ACL Injury Prevention in Young Female AthletesMay 11
By Shelby Troyer, PT, DPT, MS
Full-time PT and Sports Resident
If you have a teenage daughter, perhaps she or one of her peers has suffered a dreaded anterior cruciate ligament (ACL) tear.
It’s an injury that strikes many young female athletes, often taking them out of their beloved sports for 8 to 12 months at a time. The ACL, a ligament in the knee, is crucial for providing stability to the joint during movement, particularly in sports that require sudden changes in direction such as soccer and basketball.
ACL injuries can have long-term consequences if not rehabilitated properly. Treatment is costly and success — defined as returning to the same level of pre-injury competitiveness — is not guaranteed.
The good news is that addressing risk factors prior to injury can minimize the long-term consequences.
Relative to males, females are at increased risk for ACL tears because of intrinsic, non-modifiable factors, including hormonal differences, body mass index, previous knee or lower body injury, and differences in bone shape.
Obviously then, the focus of prevention is on extrinsic, modifiable factors.
Complicated biomechanics lab studies have shown that females tend to land from jumps and perform cutting and landing movements (planting and pivoting or side cut maneuvers, which typically occur in soccer and basketball) with incorrect movement mechanics, dramatically increase their ACL injury risk.
These mechanics include less bend at the hips and knees; increased inward collapse at the knee; increased inward rotation of the hip with outward rotation of the shin bone; and increased activation of the quadriceps muscle, which is on the front of the thigh.
These movement patterns increase strain on the ACL during strenuous activities.
The hips are an important stabilizer to the knee. Females tend to have weaker hip muscles than males, which predisposes them to knee injury because the hip muscles are not helping to stabilize the knee during explosive cutting and jumping movements.
Athletes with decreased core muscle strength who cannot adequately control movement of the body after a sudden disturbance of the body’s overall stability are at an increased risk of ACL injury.
Each of these extrinsic risk factors can be addressed through a proper strengthening and neuromuscular training program. They typically consist of balance exercises, knee joint stability exercises, plyometric (or jumping) exercises, agility drills, and sport-specific drills.
They are easy to incorporate into all training environments and settings and should be designed by a physical therapist or other professional knowledgeable in ACL injury prevention.
For more information on ACL injury prevention, please contact your nearest Drayer Physical Therapy Institute outpatient center.
Baldon, R.D., Serrao, F.V., Silva, R.S., & Piva, S.R. Effects of Functional Stabilization Training on Pain, Function, & Lower Extremity Biomechanics in Women with Patellofemoral Pain: A Randomized Clinical Trial. JOSPT. 2014 April; 44(4): 240-251.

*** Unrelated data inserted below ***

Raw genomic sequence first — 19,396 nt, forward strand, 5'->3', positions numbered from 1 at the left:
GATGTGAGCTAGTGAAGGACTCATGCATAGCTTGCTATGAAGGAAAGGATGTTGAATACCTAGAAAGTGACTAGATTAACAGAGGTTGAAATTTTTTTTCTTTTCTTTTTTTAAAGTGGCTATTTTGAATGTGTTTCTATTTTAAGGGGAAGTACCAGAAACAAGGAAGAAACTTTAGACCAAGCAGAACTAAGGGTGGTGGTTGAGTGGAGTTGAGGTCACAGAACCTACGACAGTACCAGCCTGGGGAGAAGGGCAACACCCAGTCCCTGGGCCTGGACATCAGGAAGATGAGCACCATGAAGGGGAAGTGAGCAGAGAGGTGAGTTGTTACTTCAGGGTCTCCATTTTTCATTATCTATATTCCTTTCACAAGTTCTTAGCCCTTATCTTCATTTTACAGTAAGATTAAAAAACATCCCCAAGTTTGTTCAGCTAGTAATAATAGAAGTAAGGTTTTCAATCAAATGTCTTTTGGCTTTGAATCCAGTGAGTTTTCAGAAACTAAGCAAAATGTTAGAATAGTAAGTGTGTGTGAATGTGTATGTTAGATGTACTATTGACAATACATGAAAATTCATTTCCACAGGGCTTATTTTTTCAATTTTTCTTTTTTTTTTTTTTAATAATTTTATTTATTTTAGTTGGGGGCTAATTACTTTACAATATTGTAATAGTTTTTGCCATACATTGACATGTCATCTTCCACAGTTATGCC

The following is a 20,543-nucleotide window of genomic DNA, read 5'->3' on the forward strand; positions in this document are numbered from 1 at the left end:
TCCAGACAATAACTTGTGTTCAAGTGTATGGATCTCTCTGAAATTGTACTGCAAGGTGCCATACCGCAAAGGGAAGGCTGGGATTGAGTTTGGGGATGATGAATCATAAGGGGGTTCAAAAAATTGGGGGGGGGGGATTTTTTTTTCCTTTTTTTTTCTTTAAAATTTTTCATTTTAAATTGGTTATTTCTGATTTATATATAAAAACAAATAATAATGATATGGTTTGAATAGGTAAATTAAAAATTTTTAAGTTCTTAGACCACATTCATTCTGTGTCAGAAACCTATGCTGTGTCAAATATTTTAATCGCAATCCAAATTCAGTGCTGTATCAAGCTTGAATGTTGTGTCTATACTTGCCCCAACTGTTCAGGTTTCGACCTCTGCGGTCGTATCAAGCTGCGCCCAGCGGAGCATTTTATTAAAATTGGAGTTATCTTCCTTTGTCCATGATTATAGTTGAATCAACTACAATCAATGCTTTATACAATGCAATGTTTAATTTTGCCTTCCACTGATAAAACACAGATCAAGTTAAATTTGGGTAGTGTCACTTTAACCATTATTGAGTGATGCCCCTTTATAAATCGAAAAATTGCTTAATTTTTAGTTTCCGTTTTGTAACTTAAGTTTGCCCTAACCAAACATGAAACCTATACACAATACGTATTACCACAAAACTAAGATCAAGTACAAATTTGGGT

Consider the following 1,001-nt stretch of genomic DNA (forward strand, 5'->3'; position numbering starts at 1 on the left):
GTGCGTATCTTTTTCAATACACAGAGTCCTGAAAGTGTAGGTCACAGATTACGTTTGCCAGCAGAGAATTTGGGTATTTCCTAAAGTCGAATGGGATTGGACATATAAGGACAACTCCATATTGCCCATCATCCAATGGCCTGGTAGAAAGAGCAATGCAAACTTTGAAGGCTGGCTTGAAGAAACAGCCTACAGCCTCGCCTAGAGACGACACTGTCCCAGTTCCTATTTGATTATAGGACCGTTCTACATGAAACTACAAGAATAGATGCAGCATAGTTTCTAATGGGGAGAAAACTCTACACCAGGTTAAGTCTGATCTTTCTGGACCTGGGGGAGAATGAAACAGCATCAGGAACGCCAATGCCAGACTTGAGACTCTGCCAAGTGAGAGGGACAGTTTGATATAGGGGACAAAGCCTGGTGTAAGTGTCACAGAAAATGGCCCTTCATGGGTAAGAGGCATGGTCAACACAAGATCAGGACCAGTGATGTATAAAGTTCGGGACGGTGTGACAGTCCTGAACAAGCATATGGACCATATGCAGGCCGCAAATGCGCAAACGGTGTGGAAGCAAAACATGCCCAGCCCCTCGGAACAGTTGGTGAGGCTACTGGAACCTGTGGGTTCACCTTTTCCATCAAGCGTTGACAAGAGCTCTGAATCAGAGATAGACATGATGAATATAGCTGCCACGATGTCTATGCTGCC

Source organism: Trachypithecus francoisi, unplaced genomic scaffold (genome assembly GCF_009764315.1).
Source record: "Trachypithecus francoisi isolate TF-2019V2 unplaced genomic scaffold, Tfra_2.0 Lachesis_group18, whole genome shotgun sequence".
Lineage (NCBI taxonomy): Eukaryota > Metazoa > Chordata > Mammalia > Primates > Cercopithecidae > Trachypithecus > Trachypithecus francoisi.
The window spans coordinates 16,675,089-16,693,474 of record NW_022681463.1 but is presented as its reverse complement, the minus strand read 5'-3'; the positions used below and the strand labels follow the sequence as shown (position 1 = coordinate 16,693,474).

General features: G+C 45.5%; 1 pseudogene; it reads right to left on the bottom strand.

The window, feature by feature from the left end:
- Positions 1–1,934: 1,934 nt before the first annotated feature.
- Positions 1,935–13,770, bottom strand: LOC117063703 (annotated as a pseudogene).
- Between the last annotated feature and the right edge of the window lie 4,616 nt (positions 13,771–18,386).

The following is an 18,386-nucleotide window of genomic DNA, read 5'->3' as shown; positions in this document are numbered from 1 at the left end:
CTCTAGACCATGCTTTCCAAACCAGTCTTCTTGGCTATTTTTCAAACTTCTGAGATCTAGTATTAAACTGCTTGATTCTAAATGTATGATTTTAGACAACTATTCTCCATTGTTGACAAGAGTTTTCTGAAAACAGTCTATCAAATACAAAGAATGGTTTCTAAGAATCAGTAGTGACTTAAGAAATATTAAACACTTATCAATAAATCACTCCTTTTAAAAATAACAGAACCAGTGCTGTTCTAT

Dufek, J.S. & Bates, B.T. Biomechanical Factors Associated with Injury During Landing in Jumping Sports. Sports Medicine. 1991 Dec; 326-337.
Houston, L.F., & Wojtys, E.M. Neuromuscular Performance Characteristics in Elite Female Athletes. Am J Sports Med. 1996; 12(5): 427-437.
Kokmyer, D., Wahoff, M., & Mymern, M. Suggestions from the Field for Returning to Sports Participation Following Anterior Cruciate Ligament Reconstruction: Alpine Skiing. JOSPT. 2012 April; 42(4): 313-325.
Leetun, D.T., et. al. Core Stability Measures as Risk Factors for Lower Extremity Injury in Athletes. Med Sci Sports Exerc. 2004; 36(6): 926-934.
Lephart, S.M., Abt, J.P., & Ferris, C.M. Neuromuscular Contributions to Anterior Cruciate Ligament Injuries in Females. Curr Opin Rheumatol. 2002; 14: 168- 173.
Plisky, P.J., Rauh, M.J., Kaminski, J., & Underwood, F.B. Star Excursion Balance Test as a Predictor of Lower Extremity Injury in High School Basketball Player. JOSPT. 2006; 36: 911-919.
Prapavessis, H. & McNair, P.J. Effects of Instruction in Jumping Technique and Experienced Jumping on Ground Reaction Forces. JOSPT. 1999; 29(6): 352- 356.
Prodromos, C.C., et. al. A meta-analysis of the incidence of anterior cruciate ligament tears as a function of gender, sport, and a knee injury-reduction regimen. Arthroscopy. 2007; 23: 1320-1325.
Smith, H.C., et. al. Risk Factors for Anterior Cruciate Ligament Injury: A Review of the Literature—Part 1: Neuromuscular and Anatomic Risk. Sports Health. 2012 Jan; 4(1): 69-78.
Smith, H.C., et. al. Risk Factors for Anterior Cruciate Ligament Injury: A Review of the Literature—Part 2: Hormonal, Genetic, Cognitive Function, Previous Injury, and Extrinsic Risk Factors. Sports Health. 2012 Mar; 4(2): 155-161.
Vaughan, L. Preseason Strength and Flexibility Imbalances Associated with Athletic Injuries in Female Collegiate Athletes. Am J Sports Med. 1991; 19: 76-81.
Verstegen, M., Falsone, S., Orr, R., & Smith, S. Suggestions from the Field for Returning to Sports Participation Following Anterior Cruciate Ligament Reconstruction: Football. 2012 April; 42(4): 337-344.
Webster, K.E., et. al. Effect of Fatigue on Landing Biomechanics After Anterior Cruciate Ligament Reconstruction Surgery. Medicine & Science in Sports & Exercise. 2012 May; 44(5): 910-916.